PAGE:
None of this implies that the control of speech is absolute. The advent of the Deng era brought an end to the strictures of Maoist China, and the government withdrew to a large extent from the private life of its citizens. It was no longer required to wear identical outfits or sport identical haircuts. Marriage or employment were opened up for personal choice, rather than appointment, and there was a recognition that ideological voluntarism alone was insufficient for modernisation and development, which also require technological and scientific expertise. The pragmatic Deng brought back an earlier philosophical concept, letting a hundred flowers bloom and a hundred schools contend, to indicate that henceforth, debate and criticism on certain issues would be permitted. However, this also did not mean the institution of a true right to free speech, the reality is a little more nuanced.

Ever since the internal chaos and foreign invasions of the 19th century, the prime objective of Chinese politics has been to find a way to save the nation and restore its former glory. This was the motivation for most of the intellectuals during the late empire and the republican era, and remains the legitimation for the Chinese Communist Party’s (CCP) leading position. At present, the CCP considers that, in order to achieve this goal, a few fundamental elements are necessary. First among these is the leadership of the party, which – as the vanguard of the people – is the sole entity able to conduct this process. A second requirement is social stability, as the prolonged century of internal and external turmoil that China experienced between about 1850 and 1978 was deemed to be a crucial factor in China’s backwardness. Decisions and policies further down the line are usually justified by the extent to which they contribute to these objectives. This conflicts with the deontological concept of rights, which would hold that rights are to be defended because of their own inherent value.

Consequently, the space for public discourse is structured in a purposive manner: it is there to support Chinese economic and social development, and the question of whether or not public expressions are permitted, depends on different elements, such as the content of the message, the identity, qualifications and background of the speaker, the scope of the audience, the objective of the message, its relationship to social stability and party authority, etc. As a vanguard Party, the CCP believes that it has an important role in raising the “quality” (suzhi) of the entire population, which will make them new and better flag-bearers of the modernisation project. Hence, public information for mass consumption should be primarily directed at inculcating the scientific insights of the CPP, in order to “arm the people with scientific theories, guide the people with correct public opinion, mould people with a noble spirit, inspire people with excellent works, and shape the pursuit of a vigorous and upward spirit in the whole society and a healthy and civilized way of life.” Nobel Prize winner Mo Yan likened it to a security check in an airport; in order for everyone to fly safely, some individual discomfort is necessary. In order for everyone to live in a stable, ordered society, the same applies.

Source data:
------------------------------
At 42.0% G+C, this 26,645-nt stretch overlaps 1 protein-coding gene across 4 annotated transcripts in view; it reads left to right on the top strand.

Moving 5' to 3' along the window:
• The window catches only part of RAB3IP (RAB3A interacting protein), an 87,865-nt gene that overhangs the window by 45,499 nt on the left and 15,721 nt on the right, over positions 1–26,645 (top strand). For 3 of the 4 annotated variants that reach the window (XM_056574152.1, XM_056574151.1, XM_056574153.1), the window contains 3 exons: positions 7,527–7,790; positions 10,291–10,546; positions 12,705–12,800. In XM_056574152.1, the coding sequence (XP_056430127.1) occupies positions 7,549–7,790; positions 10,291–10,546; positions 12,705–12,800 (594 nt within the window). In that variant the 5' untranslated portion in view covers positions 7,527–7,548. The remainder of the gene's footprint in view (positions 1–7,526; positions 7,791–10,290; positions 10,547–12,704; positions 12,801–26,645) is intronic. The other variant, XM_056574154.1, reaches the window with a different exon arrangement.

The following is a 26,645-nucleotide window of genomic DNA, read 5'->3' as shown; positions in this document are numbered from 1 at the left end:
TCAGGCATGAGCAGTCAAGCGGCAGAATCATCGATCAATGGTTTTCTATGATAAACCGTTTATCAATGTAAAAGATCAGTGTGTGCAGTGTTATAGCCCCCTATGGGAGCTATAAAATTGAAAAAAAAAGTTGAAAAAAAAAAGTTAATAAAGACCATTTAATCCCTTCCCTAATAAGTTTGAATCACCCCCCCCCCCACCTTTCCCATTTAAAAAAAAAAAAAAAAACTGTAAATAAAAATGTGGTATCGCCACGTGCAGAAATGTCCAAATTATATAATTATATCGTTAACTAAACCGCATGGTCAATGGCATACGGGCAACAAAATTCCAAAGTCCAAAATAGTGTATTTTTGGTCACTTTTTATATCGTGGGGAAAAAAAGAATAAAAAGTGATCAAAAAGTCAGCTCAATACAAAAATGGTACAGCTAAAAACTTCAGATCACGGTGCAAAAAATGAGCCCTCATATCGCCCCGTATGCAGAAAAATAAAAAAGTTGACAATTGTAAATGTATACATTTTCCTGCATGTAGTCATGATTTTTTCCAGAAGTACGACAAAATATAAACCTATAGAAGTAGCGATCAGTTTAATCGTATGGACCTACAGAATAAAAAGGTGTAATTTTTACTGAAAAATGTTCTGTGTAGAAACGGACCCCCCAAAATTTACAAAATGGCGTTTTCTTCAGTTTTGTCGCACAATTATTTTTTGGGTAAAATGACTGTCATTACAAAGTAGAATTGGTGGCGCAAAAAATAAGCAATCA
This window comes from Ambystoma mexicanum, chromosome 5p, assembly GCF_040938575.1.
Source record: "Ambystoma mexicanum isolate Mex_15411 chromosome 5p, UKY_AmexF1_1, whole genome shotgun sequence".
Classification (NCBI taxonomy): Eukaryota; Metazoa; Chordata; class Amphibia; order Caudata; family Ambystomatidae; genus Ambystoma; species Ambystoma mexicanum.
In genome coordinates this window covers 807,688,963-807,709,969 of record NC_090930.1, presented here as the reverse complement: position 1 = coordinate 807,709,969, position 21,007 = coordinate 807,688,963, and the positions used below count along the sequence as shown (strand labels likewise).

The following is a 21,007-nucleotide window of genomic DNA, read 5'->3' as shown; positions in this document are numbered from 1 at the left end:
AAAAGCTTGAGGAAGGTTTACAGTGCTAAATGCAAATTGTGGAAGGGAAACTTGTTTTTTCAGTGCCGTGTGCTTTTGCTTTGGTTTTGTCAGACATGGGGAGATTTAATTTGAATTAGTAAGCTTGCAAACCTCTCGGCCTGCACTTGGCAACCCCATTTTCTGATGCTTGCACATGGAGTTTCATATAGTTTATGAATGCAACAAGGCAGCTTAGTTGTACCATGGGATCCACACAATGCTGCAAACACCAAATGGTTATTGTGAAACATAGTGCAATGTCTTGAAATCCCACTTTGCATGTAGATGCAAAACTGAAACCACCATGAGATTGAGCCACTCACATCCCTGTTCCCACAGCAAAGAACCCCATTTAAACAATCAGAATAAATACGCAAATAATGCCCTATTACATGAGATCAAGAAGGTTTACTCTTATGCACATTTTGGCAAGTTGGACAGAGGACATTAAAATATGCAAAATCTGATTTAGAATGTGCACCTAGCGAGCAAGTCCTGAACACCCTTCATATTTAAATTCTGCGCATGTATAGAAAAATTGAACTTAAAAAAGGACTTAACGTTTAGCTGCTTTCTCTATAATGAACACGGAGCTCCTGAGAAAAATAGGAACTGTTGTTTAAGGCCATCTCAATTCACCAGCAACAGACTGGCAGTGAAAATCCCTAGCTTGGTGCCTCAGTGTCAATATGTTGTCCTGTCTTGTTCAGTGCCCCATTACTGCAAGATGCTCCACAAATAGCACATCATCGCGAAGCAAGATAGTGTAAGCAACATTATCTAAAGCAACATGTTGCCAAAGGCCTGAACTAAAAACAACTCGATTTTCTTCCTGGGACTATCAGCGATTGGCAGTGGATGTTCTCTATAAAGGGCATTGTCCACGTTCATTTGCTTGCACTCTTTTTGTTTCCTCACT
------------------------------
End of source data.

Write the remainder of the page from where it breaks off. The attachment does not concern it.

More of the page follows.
One wonders how fellow Nobel laureate Liu Xiaobo would react. He, of course, is serving an 11 year prison sentence for having, amongst others, written Charter ’08, a document calling for a fundamental transformation of Chinese politics. Yet at the same time, China’s academy and social media are buzzing with political comment and criticism. A Harvard study indicated that – contrary to many western expectations – online comments that are negative towards state leaders and policies are not more likely to be censored. Again, a more nuanced idea of criticism is necessary.

The first level, the fundamental, constitutional aspects of the polity, are beyond criticism. In 1980, Deng Xiaoping indicated that reform would take place within the limits of the Four Cardinal Principles: party leadership, the socialist system, the people’s democratic dictatorship, and Maoism-Marxism-Leninism. In 2011, the Central Committee indicated that China would not institute multi-party governance, ideological pluralisation, separation of powers, a bicameral system, federalism or privatization. Similar rules govern the media: the role of the media as the party’s mouthpiece, party management over the media, party management of media cadres, and the correct public opinion orientation, all cannot change.

A second level is that of the policies and measures adopted within that constitutional structure. Here, the space for discussion is considerably larger, especially within academic and research institutions. Indeed, western visitors to China who engage with these circles are often amazed by the openness of the argumentation. The official reason for this is that, while the basic principles of Marxism are clear, it remains a question as to how these apply to present circumstances. Nevertheless, a fundamental line remains that at the end of academic debate, an optimal solution is to be found, which can then be broadly implemented.